Mayor outlines cuts to close $100 million gap in ’11 budget
The Denver Post
Denver Mayor John Hickenlooper on Wednesday outlined plans to close a $100 million gap in the 2011 budget but also stressed that now may be the time to start talking about overhauling how revenue is raised to put the city on sounder footing in the future.
Layoffs and furlough days for city employees and pay freezes for Hickenlooper’s Cabinet and the City Council are among the measures being presented by the mayor as part of a plan to plug next year’s shortfall.
Other measures include steeper fines for red-light runners and speeders and reduced library hours.
Under an earlier agreement, the city’s police officers will delay their negotiated pay raises of 3 percent to December 2011 instead of getting those raises in January as is normally done. Firefighters also previously agreed to delay their raises.
The mayor also will abolish 158 positions in the city’s workforce, about 38 of which will be done through layoffs.
“These guys have done a great job of pushing down into the bureaucracy,” Hickenlooper said of his budget staff. “Everyone is thinking, ‘I don’t want to have my neighbor laid off. How do we save? How do we do?’ “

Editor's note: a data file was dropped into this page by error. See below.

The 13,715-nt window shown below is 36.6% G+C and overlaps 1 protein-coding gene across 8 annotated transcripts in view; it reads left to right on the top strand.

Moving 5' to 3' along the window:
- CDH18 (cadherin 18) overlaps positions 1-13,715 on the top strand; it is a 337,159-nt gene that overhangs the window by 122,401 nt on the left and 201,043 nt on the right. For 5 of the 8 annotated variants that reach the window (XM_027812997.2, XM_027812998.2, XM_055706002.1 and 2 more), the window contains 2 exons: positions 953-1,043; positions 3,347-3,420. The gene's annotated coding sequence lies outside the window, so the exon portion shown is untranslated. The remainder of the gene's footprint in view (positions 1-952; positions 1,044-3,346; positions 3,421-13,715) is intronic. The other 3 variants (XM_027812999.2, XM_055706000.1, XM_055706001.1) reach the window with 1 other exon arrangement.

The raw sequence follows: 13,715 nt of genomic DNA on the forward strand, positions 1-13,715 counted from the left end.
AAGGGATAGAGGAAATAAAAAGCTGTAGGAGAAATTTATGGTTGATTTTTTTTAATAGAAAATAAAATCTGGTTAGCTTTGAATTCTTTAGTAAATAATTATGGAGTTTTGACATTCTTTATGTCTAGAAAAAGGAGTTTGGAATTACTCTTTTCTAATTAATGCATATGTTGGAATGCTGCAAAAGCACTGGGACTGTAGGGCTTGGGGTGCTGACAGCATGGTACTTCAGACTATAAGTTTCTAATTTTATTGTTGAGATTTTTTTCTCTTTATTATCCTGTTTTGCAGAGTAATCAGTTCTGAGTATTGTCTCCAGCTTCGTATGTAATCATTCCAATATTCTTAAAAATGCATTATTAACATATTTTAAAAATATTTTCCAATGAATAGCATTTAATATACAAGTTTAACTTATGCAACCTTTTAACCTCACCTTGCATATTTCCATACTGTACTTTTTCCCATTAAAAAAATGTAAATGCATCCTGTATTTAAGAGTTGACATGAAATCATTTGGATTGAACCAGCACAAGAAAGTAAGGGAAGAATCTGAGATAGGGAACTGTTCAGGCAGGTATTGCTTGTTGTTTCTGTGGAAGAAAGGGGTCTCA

But after three years of budget slashing to overcome a combined total of more than $364 million in deficits, roughly 13 percent of expenditures, the mayor now is wondering whether he and other civic leaders should consider putting before the voters an overhaul of how the city finances itself.
In a meeting with the editorial board of The Denver Post, he said that even after revenues return to more normal levels, Internet retailing will continue to take a toll on sales-tax revenue, which finances roughly half of the city budget. He added that cellphone transmissions are taxed at a lower rate than the land lines they are replacing.
“Maybe it is our time to lay it out and have that discussion,” Hickenlooper said, adding that he recently brought the issue up with Roxane White, his chief of staff, and Claude Pumilia, the city’s chief financial officer.
Hickenlooper said a task force of civic leaders could study the issue and suggest a new revenue system voters could consider as early as next spring during the upcoming mayoral election.
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